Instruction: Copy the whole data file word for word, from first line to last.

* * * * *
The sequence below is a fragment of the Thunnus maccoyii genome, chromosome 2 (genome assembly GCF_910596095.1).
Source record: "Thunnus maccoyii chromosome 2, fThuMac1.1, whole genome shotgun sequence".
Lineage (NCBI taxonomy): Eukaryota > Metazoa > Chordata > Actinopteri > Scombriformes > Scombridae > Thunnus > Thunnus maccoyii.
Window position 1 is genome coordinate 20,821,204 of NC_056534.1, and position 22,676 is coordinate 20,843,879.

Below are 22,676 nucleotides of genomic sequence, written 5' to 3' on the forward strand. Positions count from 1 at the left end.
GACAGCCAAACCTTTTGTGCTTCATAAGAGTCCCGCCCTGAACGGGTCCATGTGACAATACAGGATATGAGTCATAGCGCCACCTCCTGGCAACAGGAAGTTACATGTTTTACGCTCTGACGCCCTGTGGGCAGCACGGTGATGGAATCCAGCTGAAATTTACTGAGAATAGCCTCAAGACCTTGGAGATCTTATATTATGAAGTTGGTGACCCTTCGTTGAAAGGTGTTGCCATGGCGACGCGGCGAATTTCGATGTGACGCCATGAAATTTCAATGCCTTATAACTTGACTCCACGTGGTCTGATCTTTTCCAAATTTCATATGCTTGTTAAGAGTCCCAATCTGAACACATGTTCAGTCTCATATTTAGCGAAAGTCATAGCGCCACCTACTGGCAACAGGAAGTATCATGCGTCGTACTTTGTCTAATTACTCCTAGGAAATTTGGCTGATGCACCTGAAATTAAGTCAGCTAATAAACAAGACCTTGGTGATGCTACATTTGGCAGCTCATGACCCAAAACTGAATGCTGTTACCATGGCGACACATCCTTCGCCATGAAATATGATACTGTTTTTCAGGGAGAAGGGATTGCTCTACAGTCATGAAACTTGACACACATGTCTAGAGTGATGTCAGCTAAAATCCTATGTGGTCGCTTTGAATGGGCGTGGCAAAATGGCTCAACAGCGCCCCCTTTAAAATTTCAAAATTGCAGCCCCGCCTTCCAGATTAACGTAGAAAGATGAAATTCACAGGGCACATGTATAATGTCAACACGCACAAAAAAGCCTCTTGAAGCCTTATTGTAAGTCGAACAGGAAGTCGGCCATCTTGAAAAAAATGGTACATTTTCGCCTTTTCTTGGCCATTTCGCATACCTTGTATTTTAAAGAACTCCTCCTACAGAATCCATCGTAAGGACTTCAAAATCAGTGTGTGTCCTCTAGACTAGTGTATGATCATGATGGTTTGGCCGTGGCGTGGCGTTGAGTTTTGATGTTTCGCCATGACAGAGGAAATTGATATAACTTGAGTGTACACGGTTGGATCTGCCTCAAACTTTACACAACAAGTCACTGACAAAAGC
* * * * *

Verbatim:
The sequence below is a fragment of the Thunnus maccoyii genome, chromosome 2 (genome assembly GCF_910596095.1).
Source record: "Thunnus maccoyii chromosome 2, fThuMac1.1, whole genome shotgun sequence".
Lineage (NCBI taxonomy): Eukaryota > Metazoa > Chordata > Actinopteri > Scombriformes > Scombridae > Thunnus > Thunnus maccoyii.
Window position 1 is genome coordinate 20,821,204 of NC_056534.1, and position 22,676 is coordinate 20,843,879.

Below are 22,676 nucleotides of genomic sequence, written 5' to 3' on the forward strand. Positions count from 1 at the left end.
GACAGCCAAACCTTTTGTGCTTCATAAGAGTCCCGCCCTGAACGGGTCCATGTGACAATACAGGATATGAGTCATAGCGCCACCTCCTGGCAACAGGAAGTTACATGTTTTACGCTCTGACGCCCTGTGGGCAGCACGGTGATGGAATCCAGCTGAAATTTACTGAGAATAGCCTCAAGACCTTGGAGATCTTATATTATGAAGTTGGTGACCCTTCGTTGAAAGGTGTTGCCATGGCGACGCGGCGAATTTCGATGTGACGCCATGAAATTTCAATGCCTTATAACTTGACTCCACGTGGTCTGATCTTTTCCAAATTTCATATGCTTGTTAAGAGTCCCAATCTGAACACATGTTCAGTCTCATATTTAGCGAAAGTCATAGCGCCACCTACTGGCAACAGGAAGTATCATGCGTCGTACTTTGTCTAATTACTCCTAGGAAATTTGGCTGATGCACCTGAAATTAAGTCAGCTAATAAACAAGACCTTGGTGATGCTACATTTGGCAGCTCATGACCCAAAACTGAATGCTGTTACCATGGCGACACATCCTTCGCCATGAAATATGATACTGTTTTTCAGGGAGAAGGGATTGCTCTACAGTCATGAAACTTGACACACATGTCTAGAGTGATGTCAGCTAAAATCCTATGTGGTCGCTTTGAATGGGCGTGGCAAAATGGCTCAACAGCGCCCCCTTTAAAATTTCAAAATTGCAGCCCCGCCTTCCAGATTAACGTAGAAAGATGAAATTCACAGGGCACATGTATAATGTCAACACGCACAAAAAAGCCTCTTGAAGCCTTATTGTAAGTCGAACAGGAAGTCGGCCATCTTGAAAAAAATGGTACATTTTCGCCTTTTCTTGGCCATTTCGCATACCTTGTATTTTAAAGAACTCCTCCTACAGAATCCATCGTAAGGACTTCAAAATCAGTGTGTGTCCTCTAGACTAGTGTATGATCATGATGGTTTGGCCGTGGCGTGGCGTTGAGTTTTGATGTTTCGCCATGACAGAGGAAATTGATATAACTTGAGTGTACACGGTTGGATCTGCCTCAAACTTTACACAACAAGTCACTGACAAAAGC